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What Exactly is Chain Migration?

Immigration policy continues to make national headlines as it has become a central focus of the Trump administration and a major sticking point between Democrats and Republicans. The lengthy and controversial negotiations surrounding the DACA program were recently responsible for a 69-hour government shutdown and the potential of yet another looms near.
One term that has been repeatedly tossed around and continuously highlighted as a major flaw in the current immigration system is “chain migration.” “Under the current broken system, a single immigrant can bring in virtually unlimited numbers of distant relatives,” Trump said during his State of the Union address. The term itself is used to describe the chain-like way that people are allowed to apply for legal immigration to the U.S., but in reality the number of people an immigrant can sponsor is not unlimited. For example, grandparents, aunts, uncles, in-laws and cousins are not permitted to sponsor a relative for immigration.
How the System Works
Under U.S. immigration law, the system is designed around family reunification. Immediate Relative (IR) Visas are available to spouses of a U.S. citizen, unmarried minor (under 21) children of a U.S. citizen, orphans adopted abroad by a U.S. citizen, orphans to be adopted in the U.S. by a U.S. citizen, and parents of a U.S. citizen who is at least 21 years old. In addition, Family Preference Immigrant Visas are available to unmarried sons and daughters of U.S. citizens, and their minor children; spouses, minor children, and unmarried sons and daughters (at least 21) of green card holders; married sons and daughters of U.S. citizens, and their spouses and minor children; and brothers and sisters of U.S. citizens, and their spouses and minor children. Immediate relative visas are unlimited, while the other family-based preference visas are capped each year depending on which preference category the beneficiary falls under.
Whenever the number of qualified applicants for a category exceeds the available immigrant visas, a backlog will start to accrue. In this situation, the available immigrant visas will be issued in the chronological order in which the petitions were filed using their priority date — the filing date of a petition. Immigrant visas cannot be issued until an applicant’s priority date is reached, and in certain categories there may be a waiting period of several years or more.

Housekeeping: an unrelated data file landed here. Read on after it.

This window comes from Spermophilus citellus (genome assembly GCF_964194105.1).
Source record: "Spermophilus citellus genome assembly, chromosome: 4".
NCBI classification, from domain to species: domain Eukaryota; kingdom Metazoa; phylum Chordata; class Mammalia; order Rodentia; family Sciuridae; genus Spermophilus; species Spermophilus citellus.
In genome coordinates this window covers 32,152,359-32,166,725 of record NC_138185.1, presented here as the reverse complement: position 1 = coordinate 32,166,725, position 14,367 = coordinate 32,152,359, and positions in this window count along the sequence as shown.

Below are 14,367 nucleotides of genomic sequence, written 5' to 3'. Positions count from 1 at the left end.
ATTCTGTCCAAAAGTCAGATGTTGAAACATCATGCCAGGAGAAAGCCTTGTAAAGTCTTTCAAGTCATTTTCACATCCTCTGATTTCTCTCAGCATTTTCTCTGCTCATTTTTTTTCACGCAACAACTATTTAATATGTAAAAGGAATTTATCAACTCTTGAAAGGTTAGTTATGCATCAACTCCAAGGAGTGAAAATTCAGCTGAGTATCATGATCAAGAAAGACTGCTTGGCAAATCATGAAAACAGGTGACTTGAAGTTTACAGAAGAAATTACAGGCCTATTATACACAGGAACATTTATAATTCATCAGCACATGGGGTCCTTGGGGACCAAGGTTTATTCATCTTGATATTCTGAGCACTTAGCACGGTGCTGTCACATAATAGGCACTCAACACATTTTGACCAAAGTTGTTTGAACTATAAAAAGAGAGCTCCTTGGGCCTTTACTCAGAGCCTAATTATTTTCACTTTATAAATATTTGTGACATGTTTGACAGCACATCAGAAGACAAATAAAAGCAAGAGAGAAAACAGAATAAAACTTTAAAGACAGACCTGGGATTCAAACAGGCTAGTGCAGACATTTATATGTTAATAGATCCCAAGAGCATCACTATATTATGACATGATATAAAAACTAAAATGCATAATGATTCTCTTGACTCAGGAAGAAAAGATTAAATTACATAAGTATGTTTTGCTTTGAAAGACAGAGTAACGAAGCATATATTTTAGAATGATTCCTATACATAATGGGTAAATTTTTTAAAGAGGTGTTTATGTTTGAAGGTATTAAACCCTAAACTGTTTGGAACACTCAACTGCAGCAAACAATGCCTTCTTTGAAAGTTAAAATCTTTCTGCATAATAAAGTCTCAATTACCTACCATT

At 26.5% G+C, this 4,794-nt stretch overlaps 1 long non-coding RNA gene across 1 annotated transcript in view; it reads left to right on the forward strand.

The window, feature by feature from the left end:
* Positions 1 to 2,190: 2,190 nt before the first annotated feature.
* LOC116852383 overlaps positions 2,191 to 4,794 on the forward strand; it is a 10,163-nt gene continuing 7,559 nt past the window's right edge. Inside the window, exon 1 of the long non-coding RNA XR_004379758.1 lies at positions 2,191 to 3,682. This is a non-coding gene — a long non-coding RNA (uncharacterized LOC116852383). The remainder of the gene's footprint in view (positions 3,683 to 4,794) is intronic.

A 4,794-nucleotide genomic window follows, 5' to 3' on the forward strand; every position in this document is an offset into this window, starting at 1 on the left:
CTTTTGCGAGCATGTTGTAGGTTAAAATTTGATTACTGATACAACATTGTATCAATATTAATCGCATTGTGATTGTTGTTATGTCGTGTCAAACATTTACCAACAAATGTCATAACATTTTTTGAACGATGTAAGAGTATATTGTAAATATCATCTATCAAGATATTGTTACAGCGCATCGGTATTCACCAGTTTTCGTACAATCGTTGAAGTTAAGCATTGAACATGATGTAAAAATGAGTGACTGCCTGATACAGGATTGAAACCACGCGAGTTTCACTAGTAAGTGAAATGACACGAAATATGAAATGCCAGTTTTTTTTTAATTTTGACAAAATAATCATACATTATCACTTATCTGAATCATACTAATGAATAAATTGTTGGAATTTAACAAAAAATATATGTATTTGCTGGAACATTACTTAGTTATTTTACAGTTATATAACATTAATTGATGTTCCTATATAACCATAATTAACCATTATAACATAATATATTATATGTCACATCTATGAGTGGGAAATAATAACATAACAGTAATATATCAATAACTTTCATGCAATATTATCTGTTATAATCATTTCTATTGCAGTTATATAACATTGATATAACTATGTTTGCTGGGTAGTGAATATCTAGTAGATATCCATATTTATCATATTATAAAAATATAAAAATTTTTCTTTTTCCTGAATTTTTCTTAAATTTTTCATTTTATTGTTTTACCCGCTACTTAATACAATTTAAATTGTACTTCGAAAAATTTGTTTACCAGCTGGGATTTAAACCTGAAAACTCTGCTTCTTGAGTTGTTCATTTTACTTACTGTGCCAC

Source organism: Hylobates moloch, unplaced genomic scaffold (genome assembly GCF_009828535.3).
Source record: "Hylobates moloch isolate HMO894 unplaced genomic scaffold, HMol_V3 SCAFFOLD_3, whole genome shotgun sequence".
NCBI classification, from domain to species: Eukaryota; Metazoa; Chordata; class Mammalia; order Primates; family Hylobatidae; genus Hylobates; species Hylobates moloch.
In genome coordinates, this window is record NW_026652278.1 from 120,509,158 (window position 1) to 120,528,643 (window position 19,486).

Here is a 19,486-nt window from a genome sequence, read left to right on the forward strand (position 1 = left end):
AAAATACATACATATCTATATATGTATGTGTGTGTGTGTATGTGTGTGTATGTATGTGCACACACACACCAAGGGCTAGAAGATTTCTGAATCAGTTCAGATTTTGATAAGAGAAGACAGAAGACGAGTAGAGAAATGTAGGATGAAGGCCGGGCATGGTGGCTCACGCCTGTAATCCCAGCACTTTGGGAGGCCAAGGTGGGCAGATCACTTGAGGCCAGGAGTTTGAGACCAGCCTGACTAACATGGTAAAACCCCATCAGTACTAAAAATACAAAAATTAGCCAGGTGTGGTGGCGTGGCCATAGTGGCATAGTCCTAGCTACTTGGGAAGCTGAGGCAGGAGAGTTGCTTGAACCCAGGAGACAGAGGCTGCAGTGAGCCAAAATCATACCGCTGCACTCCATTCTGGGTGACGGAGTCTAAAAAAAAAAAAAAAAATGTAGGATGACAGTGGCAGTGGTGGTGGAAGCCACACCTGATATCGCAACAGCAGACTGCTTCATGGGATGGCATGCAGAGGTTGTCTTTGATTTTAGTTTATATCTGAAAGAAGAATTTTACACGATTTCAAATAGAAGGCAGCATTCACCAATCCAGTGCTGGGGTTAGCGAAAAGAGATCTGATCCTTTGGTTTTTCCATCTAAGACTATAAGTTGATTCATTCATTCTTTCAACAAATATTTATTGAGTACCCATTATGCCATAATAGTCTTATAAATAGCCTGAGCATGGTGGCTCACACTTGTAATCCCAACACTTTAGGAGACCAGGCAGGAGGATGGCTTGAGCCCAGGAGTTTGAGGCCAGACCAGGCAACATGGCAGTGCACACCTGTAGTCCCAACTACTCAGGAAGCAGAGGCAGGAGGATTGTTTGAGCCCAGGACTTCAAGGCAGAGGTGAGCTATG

The White House Plan
In the latest immigration proposal released by the Trump administration, the President outlines a framework to drastically change the way the U.S. handles family sponsorship. The White House Plan would limit family-based immigration to spouses and minor children. That means categories for parents and siblings of U.S. citizens, along with those for adult children of citizens and green card holders, would come to an end. The latest White House proposal plans to cut legal immigration by 44 percent annually, and is similar only to two notorious pieces of legislation: The Emergency Quota Act of 1921 and the Immigration Act of 1924, which reduced the number of legal immigrants by 495,672 and 412,582, respectively. Nearly a half-million people per year and roughly 22 million people over the next 50 years would be denied the opportunity to immigrate to the U.S. lawfully.
If you are interested in immigrating to the United States and would like to explore your options, please contact our office today to schedule an appointment with one of our knowledgeable attorneys!